Wednesday, January 28, 2009
Obama and Religion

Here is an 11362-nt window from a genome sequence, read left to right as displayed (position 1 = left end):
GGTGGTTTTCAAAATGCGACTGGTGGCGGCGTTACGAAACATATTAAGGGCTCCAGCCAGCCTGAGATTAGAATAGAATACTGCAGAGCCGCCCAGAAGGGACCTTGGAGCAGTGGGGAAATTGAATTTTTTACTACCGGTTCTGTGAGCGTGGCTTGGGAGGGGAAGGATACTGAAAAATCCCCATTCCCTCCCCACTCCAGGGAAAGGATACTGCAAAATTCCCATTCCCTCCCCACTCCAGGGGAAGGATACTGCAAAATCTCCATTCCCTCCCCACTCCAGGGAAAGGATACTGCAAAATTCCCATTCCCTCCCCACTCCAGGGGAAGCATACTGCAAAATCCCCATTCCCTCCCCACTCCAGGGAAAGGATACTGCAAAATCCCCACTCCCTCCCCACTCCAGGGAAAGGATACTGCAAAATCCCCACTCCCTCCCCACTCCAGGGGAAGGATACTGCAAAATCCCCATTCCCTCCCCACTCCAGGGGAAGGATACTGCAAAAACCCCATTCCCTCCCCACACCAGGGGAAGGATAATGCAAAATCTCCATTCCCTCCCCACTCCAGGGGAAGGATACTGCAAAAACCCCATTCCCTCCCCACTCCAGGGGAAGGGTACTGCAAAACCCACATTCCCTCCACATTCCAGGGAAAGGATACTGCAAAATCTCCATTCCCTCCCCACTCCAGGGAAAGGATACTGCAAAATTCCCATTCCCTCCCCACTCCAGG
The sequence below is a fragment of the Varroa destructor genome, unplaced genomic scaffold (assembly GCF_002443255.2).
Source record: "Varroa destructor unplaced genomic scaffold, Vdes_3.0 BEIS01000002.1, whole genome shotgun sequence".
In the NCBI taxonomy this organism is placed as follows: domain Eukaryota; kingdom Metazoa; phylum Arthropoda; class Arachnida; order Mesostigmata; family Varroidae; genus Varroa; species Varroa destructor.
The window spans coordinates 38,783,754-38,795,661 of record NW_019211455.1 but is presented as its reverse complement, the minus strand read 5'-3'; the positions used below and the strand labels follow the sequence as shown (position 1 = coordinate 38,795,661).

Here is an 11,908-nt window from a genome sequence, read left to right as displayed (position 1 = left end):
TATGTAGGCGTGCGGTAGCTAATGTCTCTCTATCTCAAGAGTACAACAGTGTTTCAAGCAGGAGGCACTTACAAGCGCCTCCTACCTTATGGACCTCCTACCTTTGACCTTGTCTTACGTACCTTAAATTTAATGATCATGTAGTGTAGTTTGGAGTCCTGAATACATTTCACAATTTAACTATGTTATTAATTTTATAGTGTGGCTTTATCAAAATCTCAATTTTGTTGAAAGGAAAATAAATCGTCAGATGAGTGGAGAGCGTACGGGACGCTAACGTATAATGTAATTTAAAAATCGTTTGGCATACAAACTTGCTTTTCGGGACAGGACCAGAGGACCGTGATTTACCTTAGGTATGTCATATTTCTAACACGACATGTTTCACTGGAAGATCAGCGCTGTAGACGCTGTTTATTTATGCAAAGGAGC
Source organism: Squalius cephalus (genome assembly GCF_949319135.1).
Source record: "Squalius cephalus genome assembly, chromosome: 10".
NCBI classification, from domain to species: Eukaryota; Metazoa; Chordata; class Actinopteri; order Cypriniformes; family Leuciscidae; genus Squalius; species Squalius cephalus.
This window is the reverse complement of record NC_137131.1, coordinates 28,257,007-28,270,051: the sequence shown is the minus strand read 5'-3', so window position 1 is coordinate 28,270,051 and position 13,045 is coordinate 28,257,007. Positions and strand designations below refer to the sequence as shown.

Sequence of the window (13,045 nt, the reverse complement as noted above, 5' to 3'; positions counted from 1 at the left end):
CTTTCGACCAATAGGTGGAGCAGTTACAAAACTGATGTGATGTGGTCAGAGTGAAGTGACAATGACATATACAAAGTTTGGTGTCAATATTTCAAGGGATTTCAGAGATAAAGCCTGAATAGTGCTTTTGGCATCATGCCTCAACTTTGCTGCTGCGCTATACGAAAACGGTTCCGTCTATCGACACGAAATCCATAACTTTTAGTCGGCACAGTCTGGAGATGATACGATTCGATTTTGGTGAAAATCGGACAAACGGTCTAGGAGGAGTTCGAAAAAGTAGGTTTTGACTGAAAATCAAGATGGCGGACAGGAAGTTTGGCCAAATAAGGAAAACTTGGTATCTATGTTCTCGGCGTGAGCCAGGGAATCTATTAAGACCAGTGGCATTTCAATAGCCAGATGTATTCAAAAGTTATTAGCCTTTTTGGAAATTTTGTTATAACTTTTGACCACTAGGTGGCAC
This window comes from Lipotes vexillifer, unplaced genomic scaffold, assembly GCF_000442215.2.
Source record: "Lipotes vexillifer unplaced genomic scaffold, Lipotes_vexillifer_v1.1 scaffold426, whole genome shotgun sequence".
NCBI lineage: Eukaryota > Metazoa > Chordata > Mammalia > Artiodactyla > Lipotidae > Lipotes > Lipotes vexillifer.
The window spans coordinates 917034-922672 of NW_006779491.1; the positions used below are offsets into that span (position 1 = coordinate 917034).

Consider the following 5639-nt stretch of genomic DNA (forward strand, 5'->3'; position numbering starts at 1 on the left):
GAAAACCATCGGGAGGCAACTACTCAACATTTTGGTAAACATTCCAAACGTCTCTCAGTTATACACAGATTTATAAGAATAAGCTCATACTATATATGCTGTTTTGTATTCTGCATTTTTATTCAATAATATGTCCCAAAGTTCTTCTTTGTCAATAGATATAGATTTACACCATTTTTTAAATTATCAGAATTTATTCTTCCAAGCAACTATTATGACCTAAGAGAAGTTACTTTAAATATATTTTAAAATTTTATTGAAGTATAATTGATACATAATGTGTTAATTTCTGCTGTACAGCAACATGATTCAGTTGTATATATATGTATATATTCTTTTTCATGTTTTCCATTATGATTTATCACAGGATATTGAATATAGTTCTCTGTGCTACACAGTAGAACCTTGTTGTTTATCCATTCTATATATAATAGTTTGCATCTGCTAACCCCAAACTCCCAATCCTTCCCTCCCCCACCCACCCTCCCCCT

What delighted me about the President's inauguration speech apparently rifled a few feathers. Obama started out strong mentioning Constitutional principles with this mention of founding documents: "America has carried on not simply because of the skill or vision of those in high office, but because we the people have remained faithful to the ideals of our forebears, and true to our founding documents." He knows the constitution and the freedoms it seeks to guarantee. He knows the false traps that those less savvy in the issues will seek to pull us into. When he got to one of the meatier statements, " . . . we know that our patchwork heritage is a strength, not a weakness. We are a nation of Christians and Muslims, Jews and Hindus — and non-believers. We are shaped by every language and culture, drawn from every end of this Earth . . . " he was reinforcing the importance of freedom of religion and diversity of thought to our nation and its strength. Every religion seeks embetterment. Every religion seeks to improve the tribe by improving the individual. Each religion bases their methods on different myths and stories and some are based more on verifiable history than others, but all are seeking a better way. To work with others and examine their ways and ideals and prescriptions and values can only improve ones own lot. Each culture and religion and language brings with it some new and interesting color to the tapestry. Look at a Scrabble dictionary sometime. This is the most basic essence of each word boiled down for the purposes of deciding what is and is not a word for the playing of the game. While there, you will be stuck, if you allow yourself, by the quantity of words that have a 'foreign' origin. The basic language is English, from England. Remember that it replaced maybe a thousand native languages that were on this continent prior to several hundred years ago! But what is English about English? There are Irish words and Indian words and Spanish words and if you try to form the simplest of sentences without some word attributed to some other language, you would be hard pressed. To say anything in an interesting and colorful way, you include a stew of words from languages around the world. Our values are the same way. Can anyone really define 'Christian' values? The entire religion was wholly based on the Jewish religion and included many Pagan symbols and celebrations and ideas. Christianity is an add-on to Judaism, and Islam is an add-on to Christianity. So each has more in common with the others than differences. Yet we allow the minor differences to divide us, to drive a wedge between us an that is wrong. It is not good for us, not as individuals and not as a nation. There is talk of our heritage and where our constitution came from. There are claims that we were founded as a Christian nation, and this is patently untrue. The Constitution comes from the Magna Carta. It was influenced by Native American ideas and by many other cultures. The core values are instinctive values shares by all religions and by non-religious peoples. And just as each religion is based on myths and stories that are not based on verifiable history or corroborating evidence, and because the country was formed on setting ourselves apart from the various places our ancestors left, the skeptic is left without a religion that can be called as absolute truth and there is a growing body of scientifically minded questioning wondering non-believers in this free country. To impose any sort on national religion or to even continue to say things like 'in god we trust' on our money or 'under god' in our pledge steps on the feet of the skeptic, the freethinker, the questioner, and those principles are in themselves very very much American. Thank you, President Obama, for giving a nod to those out there unencumbered by the trappings of religion and religious dogma and the divisiveness of focusing too much on the tiny differences rather on the common principles and ideals we all share. Among the thousands of religious denominations and sects in our fine nation, the non-believer has just as much right to their non-belief as any single type of believer has in their belief.